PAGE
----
Shut Up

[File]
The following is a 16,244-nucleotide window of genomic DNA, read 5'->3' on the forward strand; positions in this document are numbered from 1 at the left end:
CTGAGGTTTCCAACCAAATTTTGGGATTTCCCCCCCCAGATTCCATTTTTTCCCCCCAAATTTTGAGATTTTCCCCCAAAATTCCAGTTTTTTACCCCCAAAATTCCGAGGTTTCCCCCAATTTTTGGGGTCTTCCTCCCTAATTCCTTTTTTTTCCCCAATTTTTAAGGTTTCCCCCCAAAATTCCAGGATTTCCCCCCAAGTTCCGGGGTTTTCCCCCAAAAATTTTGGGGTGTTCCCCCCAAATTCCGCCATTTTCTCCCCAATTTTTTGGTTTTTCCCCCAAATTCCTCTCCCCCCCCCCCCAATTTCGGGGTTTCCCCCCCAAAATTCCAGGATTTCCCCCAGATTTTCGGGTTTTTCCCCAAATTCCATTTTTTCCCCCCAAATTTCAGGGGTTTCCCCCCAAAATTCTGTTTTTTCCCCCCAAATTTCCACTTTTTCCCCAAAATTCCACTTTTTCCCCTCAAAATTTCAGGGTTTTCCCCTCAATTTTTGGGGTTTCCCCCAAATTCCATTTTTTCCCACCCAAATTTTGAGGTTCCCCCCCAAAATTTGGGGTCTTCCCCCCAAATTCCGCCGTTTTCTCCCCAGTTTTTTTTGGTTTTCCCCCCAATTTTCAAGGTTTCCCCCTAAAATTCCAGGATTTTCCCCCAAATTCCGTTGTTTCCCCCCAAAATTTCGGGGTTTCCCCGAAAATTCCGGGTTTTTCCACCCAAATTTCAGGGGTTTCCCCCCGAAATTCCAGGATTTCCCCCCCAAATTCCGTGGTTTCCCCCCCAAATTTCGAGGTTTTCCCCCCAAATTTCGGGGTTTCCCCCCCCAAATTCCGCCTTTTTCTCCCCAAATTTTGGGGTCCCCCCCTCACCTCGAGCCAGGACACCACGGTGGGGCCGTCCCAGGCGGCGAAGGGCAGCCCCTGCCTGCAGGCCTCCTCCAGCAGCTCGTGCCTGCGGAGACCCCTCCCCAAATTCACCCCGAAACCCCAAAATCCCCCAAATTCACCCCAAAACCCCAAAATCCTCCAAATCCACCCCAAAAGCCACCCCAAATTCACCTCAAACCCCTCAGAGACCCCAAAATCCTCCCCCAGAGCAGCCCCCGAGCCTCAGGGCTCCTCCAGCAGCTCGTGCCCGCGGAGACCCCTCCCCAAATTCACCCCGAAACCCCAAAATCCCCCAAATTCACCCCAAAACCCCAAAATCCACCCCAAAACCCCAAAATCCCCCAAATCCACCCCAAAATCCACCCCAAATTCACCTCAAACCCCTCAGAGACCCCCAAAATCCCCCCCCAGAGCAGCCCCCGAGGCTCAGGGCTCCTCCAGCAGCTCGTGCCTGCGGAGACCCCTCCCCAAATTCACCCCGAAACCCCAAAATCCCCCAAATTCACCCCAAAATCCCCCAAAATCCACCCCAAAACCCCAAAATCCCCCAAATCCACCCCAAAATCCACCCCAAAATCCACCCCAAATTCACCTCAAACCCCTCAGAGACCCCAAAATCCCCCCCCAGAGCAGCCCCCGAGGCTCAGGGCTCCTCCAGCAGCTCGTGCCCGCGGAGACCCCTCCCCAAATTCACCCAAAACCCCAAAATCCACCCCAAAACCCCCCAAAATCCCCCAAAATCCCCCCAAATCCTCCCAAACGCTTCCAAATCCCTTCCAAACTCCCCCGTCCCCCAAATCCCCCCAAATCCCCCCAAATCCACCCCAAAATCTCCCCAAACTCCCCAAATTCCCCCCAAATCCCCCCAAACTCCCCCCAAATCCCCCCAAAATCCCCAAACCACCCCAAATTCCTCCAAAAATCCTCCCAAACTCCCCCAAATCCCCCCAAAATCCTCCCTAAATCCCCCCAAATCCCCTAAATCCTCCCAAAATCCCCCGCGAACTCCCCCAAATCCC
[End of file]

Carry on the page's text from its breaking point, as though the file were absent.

After over 15 years mastering his art of production, Daniel Steinberg steps out of the shadows to unveil his debut artist album Shut Up on Front Room -- a scathing, yet very eloquent message to the all too often meaningless noise and communication of the digital age: the uninspired, the shallow and the generic. Steinberg has always shied away from press attention, instead preferring to craft his music shrouded from ego and hype. His productions have been supported by the likes of Ricardo Villalobos, Luciano, Claude Von Stroke and Richie Hawtin, and he is very much an unsung hero of the scene. As Berlin's underground throbbed with minimal beats and stripped-down house, Steinberg seemed to reach into the concrete shadows and caverns and emerge with something shimmering with real heart and feeling. Dicing Brazilian samples with killer beats and laying on the glitch to heavy effect, this type of behavior is definitely exercised to stunning effect across the LP. The title track is an entangled backdrop of resonant percussion grooves, softly lifted and driven forwards by the hypnotic, cynical vocals and unfolding to reveal a myriad of aberrant soundscapes. Latin American-flavored "Attencion" delivers sliced and warped piano lines that build and fall with each mesmeric pass as samba rhythms and percussion stutter, cut and break away. From the killer disco grooves of "Time Is Not Forever" to the jacking house of "Gimme" or the dream-like undercurrent of "Save My Darling," Steinberg's production breathes something deeply accomplished and enormously creative across the album while retaining a definite dancefloor sensibility. A veritable chameleon of Berlin's musical landscape since he first started producing his colorful vision of house and techno back in 1994, a time when Berlin's sound was stripped back and very distinctive, Steinberg was already thriving outside this box, experimenting with exotic world samples and having fun fusing elements together to make a cohesive whole that was always greater than the sum of its parts. Before long, his productions were brought permanently to the attention of Front Room label boss Jesse Rose, a guy with a very similar ethos on the flexibility of house music and a kindred penchant for delving into samples of the past to transmogrify their best elements. Daniel's talent of drawing on vintage and tropical elements to bring soul, warmth and, sometimes the completely unexpected, to modern house was enough to persuade Jesse this guy needed to be signed -- for the long term. Shut Up is a dazzlingly unique take on modern house music, to say the least.